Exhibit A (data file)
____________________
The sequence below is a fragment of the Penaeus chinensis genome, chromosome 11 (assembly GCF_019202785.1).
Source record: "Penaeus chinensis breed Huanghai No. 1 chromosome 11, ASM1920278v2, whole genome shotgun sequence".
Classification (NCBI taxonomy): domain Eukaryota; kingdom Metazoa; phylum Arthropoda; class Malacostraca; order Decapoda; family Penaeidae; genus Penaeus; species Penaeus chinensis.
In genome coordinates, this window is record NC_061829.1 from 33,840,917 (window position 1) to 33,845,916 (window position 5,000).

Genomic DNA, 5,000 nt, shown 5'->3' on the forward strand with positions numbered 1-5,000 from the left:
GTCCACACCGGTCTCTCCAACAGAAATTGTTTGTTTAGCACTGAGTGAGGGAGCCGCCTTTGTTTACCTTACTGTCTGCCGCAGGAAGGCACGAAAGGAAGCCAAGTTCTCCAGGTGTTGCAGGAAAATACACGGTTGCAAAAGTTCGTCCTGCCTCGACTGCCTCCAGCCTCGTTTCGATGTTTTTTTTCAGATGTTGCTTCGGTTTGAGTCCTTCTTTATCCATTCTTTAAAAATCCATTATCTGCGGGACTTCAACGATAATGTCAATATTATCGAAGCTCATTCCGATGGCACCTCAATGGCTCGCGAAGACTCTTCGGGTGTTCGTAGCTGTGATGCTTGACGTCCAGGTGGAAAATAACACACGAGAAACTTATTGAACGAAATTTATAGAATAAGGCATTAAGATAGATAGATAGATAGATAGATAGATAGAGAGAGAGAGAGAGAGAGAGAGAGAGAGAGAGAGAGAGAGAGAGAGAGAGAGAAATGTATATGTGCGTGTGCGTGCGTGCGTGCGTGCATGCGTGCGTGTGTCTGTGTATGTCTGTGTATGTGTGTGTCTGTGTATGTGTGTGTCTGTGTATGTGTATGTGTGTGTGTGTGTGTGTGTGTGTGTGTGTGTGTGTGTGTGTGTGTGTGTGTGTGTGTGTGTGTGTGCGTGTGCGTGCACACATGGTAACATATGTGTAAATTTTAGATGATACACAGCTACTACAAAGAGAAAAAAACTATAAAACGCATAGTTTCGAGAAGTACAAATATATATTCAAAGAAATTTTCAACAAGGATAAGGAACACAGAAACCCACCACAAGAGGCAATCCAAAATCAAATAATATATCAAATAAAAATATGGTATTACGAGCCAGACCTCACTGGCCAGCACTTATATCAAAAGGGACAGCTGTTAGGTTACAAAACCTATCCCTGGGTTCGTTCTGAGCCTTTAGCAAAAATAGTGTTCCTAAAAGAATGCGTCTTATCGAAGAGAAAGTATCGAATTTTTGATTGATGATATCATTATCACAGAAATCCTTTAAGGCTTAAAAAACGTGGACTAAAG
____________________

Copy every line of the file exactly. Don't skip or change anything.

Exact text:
The sequence below is a fragment of the Penaeus chinensis genome, chromosome 11 (assembly GCF_019202785.1).
Source record: "Penaeus chinensis breed Huanghai No. 1 chromosome 11, ASM1920278v2, whole genome shotgun sequence".
Classification (NCBI taxonomy): domain Eukaryota; kingdom Metazoa; phylum Arthropoda; class Malacostraca; order Decapoda; family Penaeidae; genus Penaeus; species Penaeus chinensis.
In genome coordinates, this window is record NC_061829.1 from 33,840,917 (window position 1) to 33,845,916 (window position 5,000).

Genomic DNA, 5,000 nt, shown 5'->3' on the forward strand with positions numbered 1-5,000 from the left:
GTCCACACCGGTCTCTCCAACAGAAATTGTTTGTTTAGCACTGAGTGAGGGAGCCGCCTTTGTTTACCTTACTGTCTGCCGCAGGAAGGCACGAAAGGAAGCCAAGTTCTCCAGGTGTTGCAGGAAAATACACGGTTGCAAAAGTTCGTCCTGCCTCGACTGCCTCCAGCCTCGTTTCGATGTTTTTTTTCAGATGTTGCTTCGGTTTGAGTCCTTCTTTATCCATTCTTTAAAAATCCATTATCTGCGGGACTTCAACGATAATGTCAATATTATCGAAGCTCATTCCGATGGCACCTCAATGGCTCGCGAAGACTCTTCGGGTGTTCGTAGCTGTGATGCTTGACGTCCAGGTGGAAAATAACACACGAGAAACTTATTGAACGAAATTTATAGAATAAGGCATTAAGATAGATAGATAGATAGATAGATAGATAGAGAGAGAGAGAGAGAGAGAGAGAGAGAGAGAGAGAGAGAGAGAGAGAGAGAGAAATGTATATGTGCGTGTGCGTGCGTGCGTGCGTGCATGCGTGCGTGTGTCTGTGTATGTCTGTGTATGTGTGTGTCTGTGTATGTGTGTGTCTGTGTATGTGTATGTGTGTGTGTGTGTGTGTGTGTGTGTGTGTGTGTGTGTGTGTGTGTGTGTGTGTGTGTGTGTGTGTGCGTGTGCGTGCACACATGGTAACATATGTGTAAATTTTAGATGATACACAGCTACTACAAAGAGAAAAAAACTATAAAACGCATAGTTTCGAGAAGTACAAATATATATTCAAAGAAATTTTCAACAAGGATAAGGAACACAGAAACCCACCACAAGAGGCAATCCAAAATCAAATAATATATCAAATAAAAATATGGTATTACGAGCCAGACCTCACTGGCCAGCACTTATATCAAAAGGGACAGCTGTTAGGTTACAAAACCTATCCCTGGGTTCGTTCTGAGCCTTTAGCAAAAATAGTGTTCCTAAAAGAATGCGTCTTATCGAAGAGAAAGTATCGAATTTTTGATTGATGATATCATTATCACAGAAATCCTTTAAGGCTTAAAAAACGTGGACTAAAG